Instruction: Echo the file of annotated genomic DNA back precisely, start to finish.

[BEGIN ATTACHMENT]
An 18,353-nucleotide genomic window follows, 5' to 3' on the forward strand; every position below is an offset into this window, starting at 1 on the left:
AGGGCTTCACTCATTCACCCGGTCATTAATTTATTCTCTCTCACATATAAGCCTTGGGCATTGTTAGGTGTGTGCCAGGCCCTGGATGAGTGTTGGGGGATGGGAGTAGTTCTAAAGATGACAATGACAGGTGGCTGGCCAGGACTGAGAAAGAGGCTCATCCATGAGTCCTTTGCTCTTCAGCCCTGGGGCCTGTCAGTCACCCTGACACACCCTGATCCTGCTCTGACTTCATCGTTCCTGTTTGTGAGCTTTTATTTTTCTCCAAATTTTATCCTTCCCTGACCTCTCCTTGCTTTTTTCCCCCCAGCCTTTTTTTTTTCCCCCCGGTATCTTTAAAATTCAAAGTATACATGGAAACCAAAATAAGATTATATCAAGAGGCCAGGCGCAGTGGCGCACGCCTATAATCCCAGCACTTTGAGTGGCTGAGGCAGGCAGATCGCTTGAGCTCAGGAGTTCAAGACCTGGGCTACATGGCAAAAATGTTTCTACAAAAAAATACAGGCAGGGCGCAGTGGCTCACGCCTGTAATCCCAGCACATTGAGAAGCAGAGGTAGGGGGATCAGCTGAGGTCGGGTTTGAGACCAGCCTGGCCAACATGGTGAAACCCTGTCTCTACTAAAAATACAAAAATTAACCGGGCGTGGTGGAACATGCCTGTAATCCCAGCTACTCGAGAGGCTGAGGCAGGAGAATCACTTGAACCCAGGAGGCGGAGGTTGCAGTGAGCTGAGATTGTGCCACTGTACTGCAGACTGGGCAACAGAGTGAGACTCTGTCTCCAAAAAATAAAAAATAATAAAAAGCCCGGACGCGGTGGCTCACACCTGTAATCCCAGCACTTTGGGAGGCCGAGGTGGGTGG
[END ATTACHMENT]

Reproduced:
An 18,353-nucleotide genomic window follows, 5' to 3' on the forward strand; every position below is an offset into this window, starting at 1 on the left:
AGGGCTTCACTCATTCACCCGGTCATTAATTTATTCTCTCTCACATATAAGCCTTGGGCATTGTTAGGTGTGTGCCAGGCCCTGGATGAGTGTTGGGGGATGGGAGTAGTTCTAAAGATGACAATGACAGGTGGCTGGCCAGGACTGAGAAAGAGGCTCATCCATGAGTCCTTTGCTCTTCAGCCCTGGGGCCTGTCAGTCACCCTGACACACCCTGATCCTGCTCTGACTTCATCGTTCCTGTTTGTGAGCTTTTATTTTTCTCCAAATTTTATCCTTCCCTGACCTCTCCTTGCTTTTTTCCCCCCAGCCTTTTTTTTTTCCCCCCGGTATCTTTAAAATTCAAAGTATACATGGAAACCAAAATAAGATTATATCAAGAGGCCAGGCGCAGTGGCGCACGCCTATAATCCCAGCACTTTGAGTGGCTGAGGCAGGCAGATCGCTTGAGCTCAGGAGTTCAAGACCTGGGCTACATGGCAAAAATGTTTCTACAAAAAAATACAGGCAGGGCGCAGTGGCTCACGCCTGTAATCCCAGCACATTGAGAAGCAGAGGTAGGGGGATCAGCTGAGGTCGGGTTTGAGACCAGCCTGGCCAACATGGTGAAACCCTGTCTCTACTAAAAATACAAAAATTAACCGGGCGTGGTGGAACATGCCTGTAATCCCAGCTACTCGAGAGGCTGAGGCAGGAGAATCACTTGAACCCAGGAGGCGGAGGTTGCAGTGAGCTGAGATTGTGCCACTGTACTGCAGACTGGGCAACAGAGTGAGACTCTGTCTCCAAAAAATAAAAAATAATAAAAAGCCCGGACGCGGTGGCTCACACCTGTAATCCCAGCACTTTGGGAGGCCGAGGTGGGTGG